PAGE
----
Dovedale Stepping Stones
This is a popular spot all year round and so is the next section which marks the end of the Dove gorge as the river rounds Thorpe Cloud to emerge from the hills and take a more leisurely course towards the Trent. Continue on either side of the river down to the Ilam car park and then cross to the west bank to find a footpath which starts opposite the car park entrance and leads across the fields to Ilam village.
The path crosses two fields to reach the rear of the Izaak Walton Hotel, where it crosses two stiles in quick succession before branching. Follow the right branch which takes a diagonal line across the field, heading for a small nick in the skyline just to the left of Bunster Hill. Continue across a second field in the same direction and then climb up to reach this gap.
From here you have a choice of routes. The footpath contours around the hillside to the next wall before turning uphill and crossing another field to reach a barn surrounded by trees on the crest of the ridge behind Bunster Hill. However, Bunster Hill is far too good a viewpoint to miss - in fact it's at least as good as Thorpe Cloud - so a better option would be to climb the steep ridge from the gap to the top of the Hill and enjoy the view before following the ridge behind to rejoin the footpath at the barn.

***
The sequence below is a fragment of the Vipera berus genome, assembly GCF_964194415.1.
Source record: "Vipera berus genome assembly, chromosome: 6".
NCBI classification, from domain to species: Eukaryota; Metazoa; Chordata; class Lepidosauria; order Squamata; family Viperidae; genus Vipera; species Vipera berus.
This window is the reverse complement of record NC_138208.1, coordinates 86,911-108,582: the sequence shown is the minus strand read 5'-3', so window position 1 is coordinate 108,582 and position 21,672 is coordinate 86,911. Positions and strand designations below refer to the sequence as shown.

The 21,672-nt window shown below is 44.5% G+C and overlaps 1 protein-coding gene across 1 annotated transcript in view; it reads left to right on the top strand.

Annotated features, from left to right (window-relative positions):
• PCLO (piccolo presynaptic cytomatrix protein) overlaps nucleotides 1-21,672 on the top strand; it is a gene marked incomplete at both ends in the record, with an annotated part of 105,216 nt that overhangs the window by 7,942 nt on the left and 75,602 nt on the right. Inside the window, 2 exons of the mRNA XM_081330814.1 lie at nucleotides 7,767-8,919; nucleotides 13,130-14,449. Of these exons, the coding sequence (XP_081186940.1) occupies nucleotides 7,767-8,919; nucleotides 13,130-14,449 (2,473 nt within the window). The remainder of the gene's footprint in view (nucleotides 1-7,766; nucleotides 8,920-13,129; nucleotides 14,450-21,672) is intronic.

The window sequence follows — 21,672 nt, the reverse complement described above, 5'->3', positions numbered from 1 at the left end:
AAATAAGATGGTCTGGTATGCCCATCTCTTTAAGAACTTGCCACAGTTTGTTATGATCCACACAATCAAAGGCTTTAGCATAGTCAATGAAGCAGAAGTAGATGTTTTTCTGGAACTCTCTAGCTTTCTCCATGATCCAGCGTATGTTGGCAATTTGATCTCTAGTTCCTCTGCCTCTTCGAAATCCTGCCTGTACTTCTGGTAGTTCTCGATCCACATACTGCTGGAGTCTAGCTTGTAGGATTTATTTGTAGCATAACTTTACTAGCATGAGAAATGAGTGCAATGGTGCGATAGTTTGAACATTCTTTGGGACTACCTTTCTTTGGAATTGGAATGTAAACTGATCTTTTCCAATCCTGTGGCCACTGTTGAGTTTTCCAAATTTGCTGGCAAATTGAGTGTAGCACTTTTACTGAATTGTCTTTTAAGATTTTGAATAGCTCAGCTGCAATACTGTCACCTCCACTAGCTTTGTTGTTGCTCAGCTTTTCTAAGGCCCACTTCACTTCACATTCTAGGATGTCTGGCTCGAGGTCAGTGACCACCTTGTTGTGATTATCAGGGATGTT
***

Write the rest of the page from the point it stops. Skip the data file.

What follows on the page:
From the barn a farm track leads north to the entrance to Ilam Tops Farm. At the farm entrance turn right along another track which leads to Air Cottage, which is perched in a spectacular position above Dovedale. The path enters the grounds of the cottage in via the front gate and then out over a stile to the right of the wooden garage before passing right around the cottage. When you get on the Dovedale side of the cottage, pause to admire the view - you are looking straight down onto Tissington Spires - and if you turn to the left and look that way, you look straight down into Reynard's Cave - it's very impressive.
Turn left and contour along the edge of the wood for some distance - several hundred metres - before the path enters Dovedale wood near its top edge. The path continues in an undulating fashion through the wood for another 500 metres until it eventually descends to the valley. This descent is long and quite steep, slippery in places, so care is required. Eventually you emerge at the river side just upstream of the footbridge which stands alongside Ilam Rock.
If you started from the Ilam car park then you can walk down to the bridge and return along the valley, giving an exciting circuit of a mere 7 kilometres or so. However, our route back to Alstonefield turns left and continues upstream on the west bank of the river for about 400 metres, to the point where Hall Dale joins Dovedale. This large dry valley has a path which gives easy walking up the gradually-widening dale to its top end where the path then crosses a couple of fields to come out on a farm track just outside the hamlet of Stanshope.
The most notable feature of Stanshope is its hall, a fine 18th century farmhouse, now a guest house. To the right of the hall a farm track heads off northwards - follow this to the upper part of the Milldale valley, where you cross the road and take a path which follows the edge of the wood almost opposite. This leads directly back to Alstonefield.